They say K, where you been, I say I been about
A million miles from here, that’s where I’ve been at.
Following three albums that gave voice to his east London upbringing, Kano’s gone travelling.
Though each different in their own way, Home Sweet Home, London Town and 140 Grime Street were all recognisably the work of a young man reared in the early noughties mutations of London’s grime scene. In contrast, such is its bold variety of colours and brazen innovation, Method To The Maadness is an album that’s almost impossible to pin – or put – down.
It marks an extraordinary move for an artist who’s always been the odd man out in the capital’s emcee culture. When most were busily aping Dizzee Rascal’s brilliant blizzard of rhymes, Kano debuted in 2002 with a slow, deliberate flow that immediately set the young Kane Robinson (he was just 17 at the time) at odds with the prevailing mood and tempo of the time. But the single Boys Love Girls was an instant classic, despite his lack of grooming. “It wasn’t trying to do anything different, it was just the best I could do,” he smiles. “It was very sparse because I didn’t know how to play anything else or do anything else.”
Eight years on, and on the evidence of Method To The Maadness he can do pretty much anything. There’s the playful cyber-dancehall of Crazy; the yin/yang introspection of bookends 2 Left: Topic Of Discussion and Dark Days, one defiantly optimistic in the face of trouble, the other brooding and tortured; the 21st- century melting pop of Upside and Slaves; the lubricious Lady Killer or the soulful All + All Together.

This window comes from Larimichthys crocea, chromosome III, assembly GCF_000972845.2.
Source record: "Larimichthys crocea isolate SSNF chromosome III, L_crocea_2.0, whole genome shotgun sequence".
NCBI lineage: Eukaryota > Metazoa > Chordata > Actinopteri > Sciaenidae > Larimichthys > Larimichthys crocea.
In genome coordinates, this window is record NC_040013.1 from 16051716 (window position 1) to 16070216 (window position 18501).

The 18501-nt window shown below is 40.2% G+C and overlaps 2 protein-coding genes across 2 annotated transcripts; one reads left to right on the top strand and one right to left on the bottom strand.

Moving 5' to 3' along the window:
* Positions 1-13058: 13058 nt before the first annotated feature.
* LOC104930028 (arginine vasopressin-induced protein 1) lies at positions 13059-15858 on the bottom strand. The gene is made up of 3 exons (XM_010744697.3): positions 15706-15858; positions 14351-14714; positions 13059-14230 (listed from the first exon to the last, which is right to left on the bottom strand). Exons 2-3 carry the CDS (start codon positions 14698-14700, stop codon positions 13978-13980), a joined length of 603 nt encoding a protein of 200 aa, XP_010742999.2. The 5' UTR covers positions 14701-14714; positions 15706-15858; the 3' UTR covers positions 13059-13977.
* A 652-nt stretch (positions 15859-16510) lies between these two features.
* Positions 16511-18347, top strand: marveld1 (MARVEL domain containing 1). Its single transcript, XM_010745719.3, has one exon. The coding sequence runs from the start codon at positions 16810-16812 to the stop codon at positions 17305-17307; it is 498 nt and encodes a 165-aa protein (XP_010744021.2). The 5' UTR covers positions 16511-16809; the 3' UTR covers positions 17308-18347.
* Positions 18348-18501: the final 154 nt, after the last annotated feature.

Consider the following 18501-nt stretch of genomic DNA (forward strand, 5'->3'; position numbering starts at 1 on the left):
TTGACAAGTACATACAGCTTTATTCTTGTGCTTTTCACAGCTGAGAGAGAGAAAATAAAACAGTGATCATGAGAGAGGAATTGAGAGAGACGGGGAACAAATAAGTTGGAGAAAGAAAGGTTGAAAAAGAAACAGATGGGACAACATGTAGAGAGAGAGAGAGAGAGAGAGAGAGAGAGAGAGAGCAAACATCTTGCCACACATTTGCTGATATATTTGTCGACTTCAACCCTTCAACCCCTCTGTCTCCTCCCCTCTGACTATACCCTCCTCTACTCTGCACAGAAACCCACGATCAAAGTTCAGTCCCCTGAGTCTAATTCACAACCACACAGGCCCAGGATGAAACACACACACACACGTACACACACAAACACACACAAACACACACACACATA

It would’ve been the easiest thing in the world for Kano to follow his peers into the East End cheese-up that’s swept the UK charts in the last few years. But that served only as an example to avoid, not emulate. He says, “I was influenced by all of that music, that cheesy stuff you hear, in so much as I don’t wanna be like that. I went the other way.”
Method To The Maadness is emphatically not a step back to his hardcore roots (he took care of that on 140 Grime Street), but an embrace of new horizons. German dance producer Boys Noize, more generally associated with the Justice/Digitalism school of nu-rave, provides four tracks which vary wildly in sound and intent, with only Get Wild, which marries grime’s energy to fervently funky electronic beats and powerhouse Anglo-Jamaican rhyming (featuring East
End legend Wiley and dancehall star Aidonia), coming remotely close to anything Kano’s done before.